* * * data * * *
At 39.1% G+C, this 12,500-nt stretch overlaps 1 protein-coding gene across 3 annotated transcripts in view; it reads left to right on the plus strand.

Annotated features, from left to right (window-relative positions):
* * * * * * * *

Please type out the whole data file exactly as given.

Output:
At 39.1% G+C, this 12,500-nt stretch overlaps 1 protein-coding gene across 3 annotated transcripts in view; it reads left to right on the plus strand.

Annotated features, from left to right (window-relative positions):